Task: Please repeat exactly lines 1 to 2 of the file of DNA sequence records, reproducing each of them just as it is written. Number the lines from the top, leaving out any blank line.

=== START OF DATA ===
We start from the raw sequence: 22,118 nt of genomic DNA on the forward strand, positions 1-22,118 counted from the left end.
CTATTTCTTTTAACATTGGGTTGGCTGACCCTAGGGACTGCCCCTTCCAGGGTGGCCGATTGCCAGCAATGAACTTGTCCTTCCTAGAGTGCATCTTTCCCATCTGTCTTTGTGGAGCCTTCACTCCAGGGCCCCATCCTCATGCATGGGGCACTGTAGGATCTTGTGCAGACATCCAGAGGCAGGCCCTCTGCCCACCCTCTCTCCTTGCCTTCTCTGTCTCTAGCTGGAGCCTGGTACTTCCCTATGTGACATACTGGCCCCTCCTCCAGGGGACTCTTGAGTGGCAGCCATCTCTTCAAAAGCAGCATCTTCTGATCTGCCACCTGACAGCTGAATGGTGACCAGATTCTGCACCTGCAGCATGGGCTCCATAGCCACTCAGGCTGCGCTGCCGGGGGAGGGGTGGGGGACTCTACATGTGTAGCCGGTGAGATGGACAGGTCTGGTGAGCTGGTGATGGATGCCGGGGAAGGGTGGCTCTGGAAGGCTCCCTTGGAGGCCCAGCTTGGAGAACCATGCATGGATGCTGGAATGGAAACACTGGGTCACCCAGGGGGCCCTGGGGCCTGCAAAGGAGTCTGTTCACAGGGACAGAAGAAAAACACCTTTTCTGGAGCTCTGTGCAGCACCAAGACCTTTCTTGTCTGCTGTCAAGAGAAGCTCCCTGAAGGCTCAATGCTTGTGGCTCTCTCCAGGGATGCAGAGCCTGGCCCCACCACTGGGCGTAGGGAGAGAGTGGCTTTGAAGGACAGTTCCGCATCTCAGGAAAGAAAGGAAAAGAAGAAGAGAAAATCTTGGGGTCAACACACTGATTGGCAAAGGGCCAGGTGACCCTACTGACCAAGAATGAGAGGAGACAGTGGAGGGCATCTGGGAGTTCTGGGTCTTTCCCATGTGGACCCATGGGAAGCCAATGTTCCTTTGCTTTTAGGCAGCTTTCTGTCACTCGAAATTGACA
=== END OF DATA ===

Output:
We start from the raw sequence: 22,118 nt of genomic DNA on the forward strand, positions 1-22,118 counted from the left end.
CTATTTCTTTTAACATTGGGTTGGCTGACCCTAGGGACTGCCCCTTCCAGGGTGGCCGATTGCCAGCAATGAACTTGTCCTTCCTAGAGTGCATCTTTCCCATCTGTCTTTGTGGAGCCTTCACTCCAGGGCCCCATCCTCATGCATGGGGCACTGTAGGATCTTGTGCAGACATCCAGAGGCAGGCCCTCTGCCCACCCTCTCTCCTTGCCTTCTCTGTCTCTAGCTGGAGCCTGGTACTTCCCTATGTGACATACTGGCCCCTCCTCCAGGGGACTCTTGAGTGGCAGCCATCTCTTCAAAAGCAGCATCTTCTGATCTGCCACCTGACAGCTGAATGGTGACCAGATTCTGCACCTGCAGCATGGGCTCCATAGCCACTCAGGCTGCGCTGCCGGGGGAGGGGTGGGGGACTCTACATGTGTAGCCGGTGAGATGGACAGGTCTGGTGAGCTGGTGATGGATGCCGGGGAAGGGTGGCTCTGGAAGGCTCCCTTGGAGGCCCAGCTTGGAGAACCATGCATGGATGCTGGAATGGAAACACTGGGTCACCCAGGGGGCCCTGGGGCCTGCAAAGGAGTCTGTTCACAGGGACAGAAGAAAAACACCTTTTCTGGAGCTCTGTGCAGCACCAAGACCTTTCTTGTCTGCTGTCAAGAGAAGCTCCCTGAAGGCTCAATGCTTGTGGCTCTCTCCAGGGATGCAGAGCCTGGCCCCACCACTGGGCGTAGGGAGAGAGTGGCTTTGAAGGACAGTTCCGCATCTCAGGAAAGAAAGGAAAAGAAGAAGAGAAAATCTTGGGGTCAACACACTGATTGGCAAAGGGCCAGGTGACCCTACTGACCAAGAATGAGAGGAGACAGTGGAGGGCATCTGGGAGTTCTGGGTCTTTCCCATGTGGACCCATGGGAAGCCAATGTTCCTTTGCTTTTAGGCAGCTTTCTGTCACTCGAAATTGACA